The Love Beyond Walls team during the March Against Poverty.
A man walking 648 miles from Atlanta to Washington D.C. to raise awareness for poverty is passing through Charlotte today. Terence Lester began his walk on August 20, beginning from the spot where Martin Luther King, Jr. began his March on Washington.
Throughout his journey, Lester has been documenting the stories of folks living in poverty in the towns he's passed through, doing so through his organization's Facebook
pages. He often speaks alone directly into his phone to give his insights into the people he's met on his march and what he's learned.
Lester is walking for Love Beyond Walls, a nonprofit that serves 400 to 500 people people each month through various missions like free laundry rooms, mobile makeovers and food pantries.
CMPD is investigating a murder that occurred just before midnight last night on Clanton Road in south Charlotte. Officers responded to an assault call on the 500 block of Clanton Road at 11:44 p.m. and found a male suffering from a gunshot wound. The victim was pronounced dead on the scene. The victim's name will be released pending notification of the family, and the investigation into who killed him is still ongoing.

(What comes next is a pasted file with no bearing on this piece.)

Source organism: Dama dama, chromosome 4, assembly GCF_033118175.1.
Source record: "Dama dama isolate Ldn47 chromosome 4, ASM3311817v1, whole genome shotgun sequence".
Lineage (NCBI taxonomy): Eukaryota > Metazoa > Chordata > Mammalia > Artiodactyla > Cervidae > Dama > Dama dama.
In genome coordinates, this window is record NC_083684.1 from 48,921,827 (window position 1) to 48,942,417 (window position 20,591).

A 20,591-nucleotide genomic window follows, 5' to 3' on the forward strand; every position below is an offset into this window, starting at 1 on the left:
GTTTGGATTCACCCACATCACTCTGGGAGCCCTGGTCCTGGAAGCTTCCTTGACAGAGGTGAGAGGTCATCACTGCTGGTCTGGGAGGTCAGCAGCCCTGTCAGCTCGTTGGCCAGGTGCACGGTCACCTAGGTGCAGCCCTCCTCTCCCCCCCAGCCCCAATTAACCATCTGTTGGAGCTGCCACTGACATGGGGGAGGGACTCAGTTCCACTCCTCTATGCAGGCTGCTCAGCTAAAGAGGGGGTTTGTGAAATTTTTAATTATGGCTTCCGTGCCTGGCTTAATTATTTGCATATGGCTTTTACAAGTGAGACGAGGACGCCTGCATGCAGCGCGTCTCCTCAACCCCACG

The NCAA became the most recent organization to pull its money from North Carolina due to House Bill 2 last night, announcing that it will no longer hold seven championship events planned for the state during the 2016-17 academic school year.
“Fairness is about more than the opportunity to participate in college sports, or even compete for championships,” Mark Emmert, NCAA president, said in a statement released by the NCAA Board of Governors. “We believe in providing a safe and respectful environment at our events and are committed to providing the best experience possible for college athletes, fans and everyone taking part in our championships."
In a response that proved just how out of touch the NCGOP has become, spokeswoman Kami Mueller fell back on familiar myths pushed by those in support of HB2, claiming that women and children were made safer by the law, while also introducing new leaps in logic to the conversation, drawing lines between the NCAA's decision and rape cases at Baylor University, calling the decision "an assault to female athletes everywhere."